Kevin When we began Veldune I made a focused attempt to reign in some of the progressive tangents of my usual writing style. My aim was to leave more space for the vocals to shine and the music to breathe. It’s a different kind of challenge for me to write in a more “song-oriented” way. I feel like I’ve learned a lot musically and compositionally about this by working with great vocalists over the past 10 years or so.

Jamie We wanted to convey an array of feelings, such as ecstasy, longing, exhilaration, and fear, to name a few. We wanted to pour these emotions into a body of music that was cinematic in nature and took the listener on a journey, like some kind of psychedelic soundtrack you’d listen to while barreling down a desert road.

Can you reveal the significance of the name Veldune, or do you prefer to keep it a mystery?

Kevin I’m going to leave it a mystery for now but let’s just say it took us two years to find a good band name. Finding a simple yet evocative name that fit the atmosphere of the material and didn’t pigeonhole us to a genre was very challenging. I think we finally succeeded but it wasn’t easy. Think of Veldune as a place our music takes you to.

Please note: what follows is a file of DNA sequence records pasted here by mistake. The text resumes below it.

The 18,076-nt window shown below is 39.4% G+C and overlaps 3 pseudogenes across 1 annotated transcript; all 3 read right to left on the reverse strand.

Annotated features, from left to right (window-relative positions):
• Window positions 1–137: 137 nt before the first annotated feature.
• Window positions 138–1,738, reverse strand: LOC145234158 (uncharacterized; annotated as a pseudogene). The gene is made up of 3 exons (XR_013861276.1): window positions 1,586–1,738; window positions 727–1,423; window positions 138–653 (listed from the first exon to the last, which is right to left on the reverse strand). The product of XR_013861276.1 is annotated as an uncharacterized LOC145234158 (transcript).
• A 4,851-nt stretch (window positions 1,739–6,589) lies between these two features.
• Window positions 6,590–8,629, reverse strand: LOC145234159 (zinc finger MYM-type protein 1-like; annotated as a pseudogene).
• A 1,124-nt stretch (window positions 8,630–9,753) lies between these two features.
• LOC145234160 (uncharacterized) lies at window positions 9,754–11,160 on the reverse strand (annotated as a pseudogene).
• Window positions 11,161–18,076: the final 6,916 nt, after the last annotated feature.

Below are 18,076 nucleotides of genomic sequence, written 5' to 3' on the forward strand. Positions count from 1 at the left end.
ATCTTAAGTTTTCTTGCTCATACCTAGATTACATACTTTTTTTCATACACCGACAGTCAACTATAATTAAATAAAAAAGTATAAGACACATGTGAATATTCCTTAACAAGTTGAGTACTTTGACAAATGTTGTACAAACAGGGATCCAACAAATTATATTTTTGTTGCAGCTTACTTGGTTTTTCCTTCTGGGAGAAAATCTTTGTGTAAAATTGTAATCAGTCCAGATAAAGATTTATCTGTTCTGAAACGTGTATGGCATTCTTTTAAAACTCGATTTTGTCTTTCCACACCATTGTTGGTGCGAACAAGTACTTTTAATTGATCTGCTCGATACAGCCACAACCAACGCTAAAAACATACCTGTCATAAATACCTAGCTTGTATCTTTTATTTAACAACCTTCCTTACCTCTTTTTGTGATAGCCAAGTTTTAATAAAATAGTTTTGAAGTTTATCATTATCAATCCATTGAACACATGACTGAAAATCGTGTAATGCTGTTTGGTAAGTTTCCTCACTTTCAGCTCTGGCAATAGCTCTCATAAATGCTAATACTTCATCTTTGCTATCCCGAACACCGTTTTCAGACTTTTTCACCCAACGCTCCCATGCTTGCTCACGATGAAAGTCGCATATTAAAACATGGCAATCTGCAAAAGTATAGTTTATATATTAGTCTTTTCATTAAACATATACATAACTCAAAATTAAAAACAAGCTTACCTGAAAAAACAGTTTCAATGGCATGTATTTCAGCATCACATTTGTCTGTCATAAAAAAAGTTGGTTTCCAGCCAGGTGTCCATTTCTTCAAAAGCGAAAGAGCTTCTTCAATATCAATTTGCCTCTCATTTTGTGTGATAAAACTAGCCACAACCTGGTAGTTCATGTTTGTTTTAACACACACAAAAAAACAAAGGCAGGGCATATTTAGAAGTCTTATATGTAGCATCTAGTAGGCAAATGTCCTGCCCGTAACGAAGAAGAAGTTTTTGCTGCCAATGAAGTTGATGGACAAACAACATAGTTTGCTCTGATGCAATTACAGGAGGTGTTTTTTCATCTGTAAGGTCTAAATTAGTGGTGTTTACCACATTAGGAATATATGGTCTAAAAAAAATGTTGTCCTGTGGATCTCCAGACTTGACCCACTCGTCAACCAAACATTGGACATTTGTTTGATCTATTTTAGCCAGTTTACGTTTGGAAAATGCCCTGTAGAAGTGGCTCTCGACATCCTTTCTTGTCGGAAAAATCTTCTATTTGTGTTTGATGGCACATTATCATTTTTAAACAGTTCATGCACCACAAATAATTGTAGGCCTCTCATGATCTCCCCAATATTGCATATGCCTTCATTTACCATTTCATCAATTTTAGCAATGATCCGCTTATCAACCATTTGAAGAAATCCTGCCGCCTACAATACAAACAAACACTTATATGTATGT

Jamie It’s an emotional aura experienced instinctively.

It’s interesting to me how difficult it is to describe Veldune. Well, classify it, really. It’s rock, folk, pop – I mean, it’s not what most people mean by “country” these days, but it’s also not not-country, if you get my point. I wonder if that was a result of being driven more by mood, color, or even theme when you wrote the songs, as opposed to any style or genre expectations.

Kevin I totally agree with you. I really hate to speak in terms of genres because they can mean so many wildly different things depending on the listeners own musical background or which generation they come from. For me pretty much anything with verses and choruses is “pop” in my mind, so it’s extremely broad stylistically. Moods, atmospheres, cinema, and places shaped these songs just as much, if not more so, than musical influences.